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Free ambulances to the rescue of pregnant women during curfew hours

Since the government-imposed curfew in Kenya people's mobility has been limited. Leaving expectant women at higher risk of developing complications due to delayed delivery.

  • Apr 29, 2020

The curfew prohibiting movement between 7.00 pm and 5.00 am has led to anxiety for many expectant mothers.  With concern about how the pandemic and lockdown could affect their pregnancies and the health of their newborns. Lillian Akinyi, a 33-year-old woman from a rural village in Rutek, Kisumu County, who recently gave birth to her second child “I was very afraid since the curfew was introduced. The motorbike and other taxis won’t carry anyone at night for fear of arrest. We even had floods and I kept wondering what would happen to me and my baby if labour comes at night”. But unlike many other women in rural areas, Lilian now has access to a free ambulance service that brings expectant women to the hospital if labour starts during the curfew hours.

Moses Otieno, MomCare Project Manager for PharmAccess in Western Kenya says that the goal of the MomCare initiative is to ensure that more women experience safe deliveries. “Women still need to give birth during the COVID-19 pandemic and within curfew hours. By facilitating access to an ambulance during curfew hours we have been able to save mothers and children lives.”

The MomCare project supports women to experience safer pregnancy journeys by providing them access to quality care at selected health facilities and by ensuring they receive appropriate information and support on their pregnancy.

According to Lilian, women receive SMS reminders for clinic appointments and on their due date. “I received an SMS saying that if I had problems I should call the hospital and I did when labour started. The problem is that the ambulance also had difficulties reaching me because of the floods and had to use a motorbike
and we met halfway. They also paid for the motorbike”.

MomCare is facilitating the women to access a minimum of 4 ANC visits and to have a skilled delivery at a health facility. Health providers at the facility have an application on their phone where they can follow the pregnancy journey of the mother digitally and in real-time.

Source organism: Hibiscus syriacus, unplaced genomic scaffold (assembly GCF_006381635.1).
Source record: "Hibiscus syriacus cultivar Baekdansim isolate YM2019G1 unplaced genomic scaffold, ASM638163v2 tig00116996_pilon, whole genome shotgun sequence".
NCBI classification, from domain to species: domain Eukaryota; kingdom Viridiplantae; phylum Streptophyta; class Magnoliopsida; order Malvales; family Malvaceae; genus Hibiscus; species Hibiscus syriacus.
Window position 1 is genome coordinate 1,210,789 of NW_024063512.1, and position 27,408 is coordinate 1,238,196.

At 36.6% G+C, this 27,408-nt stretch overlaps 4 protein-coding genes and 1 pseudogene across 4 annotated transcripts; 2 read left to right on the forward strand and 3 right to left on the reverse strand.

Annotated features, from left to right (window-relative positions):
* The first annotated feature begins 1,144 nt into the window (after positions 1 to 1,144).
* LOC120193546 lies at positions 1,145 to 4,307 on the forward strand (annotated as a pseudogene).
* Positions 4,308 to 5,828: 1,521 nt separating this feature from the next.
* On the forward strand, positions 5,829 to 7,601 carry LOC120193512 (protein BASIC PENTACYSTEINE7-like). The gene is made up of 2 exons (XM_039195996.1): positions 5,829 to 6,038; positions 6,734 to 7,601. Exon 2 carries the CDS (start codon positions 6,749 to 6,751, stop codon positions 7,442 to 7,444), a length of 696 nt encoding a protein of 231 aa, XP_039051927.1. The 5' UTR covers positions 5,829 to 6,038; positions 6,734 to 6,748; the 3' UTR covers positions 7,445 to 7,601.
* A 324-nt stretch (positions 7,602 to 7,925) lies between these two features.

St. Elizabeth Hospital Chiga located in Kisumu East Sub County, Kolwa East Location, is part of the MomCare program. Sr.Mary Josephine Ndalwala, the Administrator says that free ambulance transport, for delivery purposes during curfew hours has increased access to the hospital and the number of skilled deliveries. “We used to serve an average of 20 mothers per clinic day but with support from PharmAccess, we now attend to an average of 60 mothers per clinic day. Deliveries have increased from an average of 45 per month to an average of 70 per month. Maternal and neonatal mortality and morbidity has also reduced. In the last six month we have not had maternal mortalities. Neonatal mortalities have reduced from 3% to 1%”

The program is running in 24 health facilities in Nairobi, Kisumu and Kakamega counties. Close to 8,000 mothers have access to ambulances to bring them to hospital if urgent maternal related care is needed during the curfew hours. According to Moses Otieno, 47 ambulances have been dispatched in Western Kenya and in Nairobi County over the last one month. “As per the MomCare guidelines, each facility should have access to at least one ambulance”.

Lilian is forever grateful to the MomCare ambulances for coming to her rescue. She says MomCare gives families hope of continuity by supporting maternity care.
“I don’t know what I would have done. Probably I could have delivered at home with help of a traditional birth attendant, and leave the rest to God if any complications occurred”.